#17 Iowa State 73, Iowa 53: Meltdown

By RossWB on December 10, 2021 at 12:09 am
ugh
© Reese Strickland-USA TODAY Sports
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For the third time in the last seven days, Iowa basketball left a game with another L in the loss column. And while there were positives to take away from Iowa's previous defeats to Purdue and Illinois, there are no positives to take away from this loss. None. This was a thoroughly rancid performance by Iowa on every level, and a humbling loss that further exposed clear weaknesses in this team. Iowa got outplayed in every facet of the game by Iowa State on Thursday night, ending their three-year winning streak in the Cy-Hawk series with a whimper. 

Bad shooting? Check. 
Bad defense? Check. 
Bad hustle? Check.
Bad rebounding? BIG CHECK. 

Iowa was bad at a little bit of everything in this game and they got the outcome they deserved as a result. Let's start with the shooting, because, well, we have to start somewhere. Iowa made four of their first nine shots and led 12-11 almost eight minutes into the game. It was all downhill from there. They made just 4/19 shots the rest of the half, endured a few lengthy scoring droughts, got outscored 27-14 by ISU, and trailed 38-26 at halftime. Any hopes of a second half turnaround were dashed by more missed shots after halftime and a 7-0 ISU run that pushed the lead out to 19 and effectively ended the game, even with 17 minutes remaining. All that was left was the final margin of defeat, which wound up being 20 -- Iowa's worst-ever loss in the Cy-Hawk series.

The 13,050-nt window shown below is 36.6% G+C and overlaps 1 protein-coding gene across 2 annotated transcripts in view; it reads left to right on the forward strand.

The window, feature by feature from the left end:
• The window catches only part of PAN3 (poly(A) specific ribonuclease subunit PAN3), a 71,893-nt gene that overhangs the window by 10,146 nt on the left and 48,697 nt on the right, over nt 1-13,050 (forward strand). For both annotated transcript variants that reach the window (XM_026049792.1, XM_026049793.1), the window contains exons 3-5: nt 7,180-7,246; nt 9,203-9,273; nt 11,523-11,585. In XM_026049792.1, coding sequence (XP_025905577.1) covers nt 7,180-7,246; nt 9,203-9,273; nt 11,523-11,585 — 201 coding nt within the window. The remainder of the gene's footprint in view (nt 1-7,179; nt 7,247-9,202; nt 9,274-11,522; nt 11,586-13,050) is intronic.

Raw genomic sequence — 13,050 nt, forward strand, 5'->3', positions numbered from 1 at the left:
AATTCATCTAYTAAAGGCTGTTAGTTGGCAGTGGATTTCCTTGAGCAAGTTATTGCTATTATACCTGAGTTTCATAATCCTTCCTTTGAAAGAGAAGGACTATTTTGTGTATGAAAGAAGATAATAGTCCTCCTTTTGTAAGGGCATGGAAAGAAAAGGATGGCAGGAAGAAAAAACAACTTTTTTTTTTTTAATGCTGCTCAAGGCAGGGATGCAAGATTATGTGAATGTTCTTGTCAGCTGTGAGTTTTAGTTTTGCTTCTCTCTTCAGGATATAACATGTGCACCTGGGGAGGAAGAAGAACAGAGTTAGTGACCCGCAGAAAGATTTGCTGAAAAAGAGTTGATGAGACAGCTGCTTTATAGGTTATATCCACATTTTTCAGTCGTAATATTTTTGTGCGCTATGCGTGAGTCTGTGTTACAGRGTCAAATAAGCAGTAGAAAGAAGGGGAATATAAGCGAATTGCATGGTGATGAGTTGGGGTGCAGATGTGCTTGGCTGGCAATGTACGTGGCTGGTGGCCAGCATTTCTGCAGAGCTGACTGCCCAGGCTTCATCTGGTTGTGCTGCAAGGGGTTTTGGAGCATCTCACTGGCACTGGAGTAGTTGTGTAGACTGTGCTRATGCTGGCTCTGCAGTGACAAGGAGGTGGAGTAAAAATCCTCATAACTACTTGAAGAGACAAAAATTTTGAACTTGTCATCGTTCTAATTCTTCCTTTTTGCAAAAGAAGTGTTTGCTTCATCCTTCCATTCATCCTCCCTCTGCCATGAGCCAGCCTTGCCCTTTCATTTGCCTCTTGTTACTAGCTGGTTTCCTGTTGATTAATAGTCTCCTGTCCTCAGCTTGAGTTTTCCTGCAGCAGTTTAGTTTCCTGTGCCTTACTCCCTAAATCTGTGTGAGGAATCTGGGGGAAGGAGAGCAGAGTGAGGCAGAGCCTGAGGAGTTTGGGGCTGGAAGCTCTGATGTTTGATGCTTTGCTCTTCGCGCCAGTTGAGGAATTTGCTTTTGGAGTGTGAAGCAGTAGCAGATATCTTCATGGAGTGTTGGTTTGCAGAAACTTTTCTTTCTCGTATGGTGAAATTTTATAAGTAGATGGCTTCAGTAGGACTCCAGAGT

Iowa shot just 27% for the game (17/63) and 19% from deep (5/27). I don't have the stomach to look through all of the box scores of the Fran Era at Iowa, but there's a pretty good chance that those are the absolute worst shooting percentages Iowa has had during the 12 years that Fran has been at Iowa. The shooting tonight was simply abysmal. Iowa State's defense certainly deserves credit -- their pressure on the ball and physicality bothered Iowa's shooters and they were able to contest several Iowa attempts. But Iowa also simply missed open shots -- like, a lot of open shots -- in this game, too. Open threes -- CLANG. Layups at the rim -- WHIFF. Putbacks -- UH UH. Bunnies near the basket -- NOPE. This just a team-wide horror show when it came to shooting the ball. 

Jordan Bohannon was the best of the bunch, scoring 17 points in his final career game against Iowa State on 4/12 shooting (3/8 3FG). He was hot early and cooled off later in the game, but his early shot-making didn't matter because none of his teammates could do anything to aid him. No one embodied Iowa's dreadful shooting night more than Keegan Murray; the nation's leading scorer had zero points on the first half, missed his first 10 shots, and finished with just nine points in a ghastly 4/17 display. Murray looked tentative at times, but there were also plenty of open looks that he simply... missed. Tony Perkins also had nine points, on 3/10 shooting (0/3 3FG), while Patrick McCaffery (2/9 FG, 1/5 3FG) and Filip Rebraca (2/3 FG) each had seven points.